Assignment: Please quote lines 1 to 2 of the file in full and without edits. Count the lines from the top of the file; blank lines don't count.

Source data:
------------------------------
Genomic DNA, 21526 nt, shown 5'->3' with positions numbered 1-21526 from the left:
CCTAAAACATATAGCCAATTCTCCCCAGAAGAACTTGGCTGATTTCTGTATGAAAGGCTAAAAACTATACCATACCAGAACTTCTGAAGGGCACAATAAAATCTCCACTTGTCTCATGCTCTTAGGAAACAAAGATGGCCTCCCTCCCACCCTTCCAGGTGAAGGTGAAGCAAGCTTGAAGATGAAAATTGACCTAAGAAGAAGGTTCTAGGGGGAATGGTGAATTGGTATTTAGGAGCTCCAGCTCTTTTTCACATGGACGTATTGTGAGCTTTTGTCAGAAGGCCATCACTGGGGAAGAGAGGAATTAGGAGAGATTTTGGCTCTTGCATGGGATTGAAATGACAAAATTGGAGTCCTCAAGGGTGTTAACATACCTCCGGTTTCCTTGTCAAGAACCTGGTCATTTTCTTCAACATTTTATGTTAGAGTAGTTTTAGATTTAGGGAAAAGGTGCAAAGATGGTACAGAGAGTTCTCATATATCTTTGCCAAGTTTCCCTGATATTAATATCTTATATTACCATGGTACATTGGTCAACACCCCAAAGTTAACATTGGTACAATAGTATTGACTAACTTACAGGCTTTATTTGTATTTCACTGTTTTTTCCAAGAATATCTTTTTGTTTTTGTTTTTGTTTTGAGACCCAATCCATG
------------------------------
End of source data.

Genomic DNA, 21526 nt, shown 5'->3' with positions numbered 1-21526 from the left:
CCTAAAACATATAGCCAATTCTCCCCAGAAGAACTTGGCTGATTTCTGTATGAAAGGCTAAAAACTATACCATACCAGAACTTCTGAAGGGCACAATAAAATCTCCACTTGTCTCATGCTCTTAGGAAACAAAGATGGCCTCCCTCCCACCCTTCCAGGTGAAGGTGAAGCAAGCTTGAAGATGAAAATTGACCTAAGAAGAAGGTTCTAGGGGGAATGGTGAATTGGTATTTAGGAGCTCCAGCTCTTTTTCACATGGACGTATTGTGAGCTTTTGTCAGAAGGCCATCACTGGGGAAGAGAGGAATTAGGAGAGATTTTGGCTCTTGCATGGGATTGAAATGACAAAATTGGAGTCCTCAAGGGTGTTAACATACCTCCGGTTTCCTTGTCAAGAACCTGGTCATTTTCTTCAACATTTTATGTTAGAGTAGTTTTAGATTTAGGGAAAAGGTGCAAAGATGGTACAGAGAGTTCTCATATATCTTTGCCAAGTTTCCCTGATATTAATATCTTATATTACCATGGTACATTGGTCAACACCCCAAAGTTAACATTGGTACAATAGTATTGACTAACTTACAGGCTTTATTTGTATTTCACTGTTTTTTCCAAGAATATCTTTTTGTTTTTGTTTTTGTTTTGAGACCCAATCCATG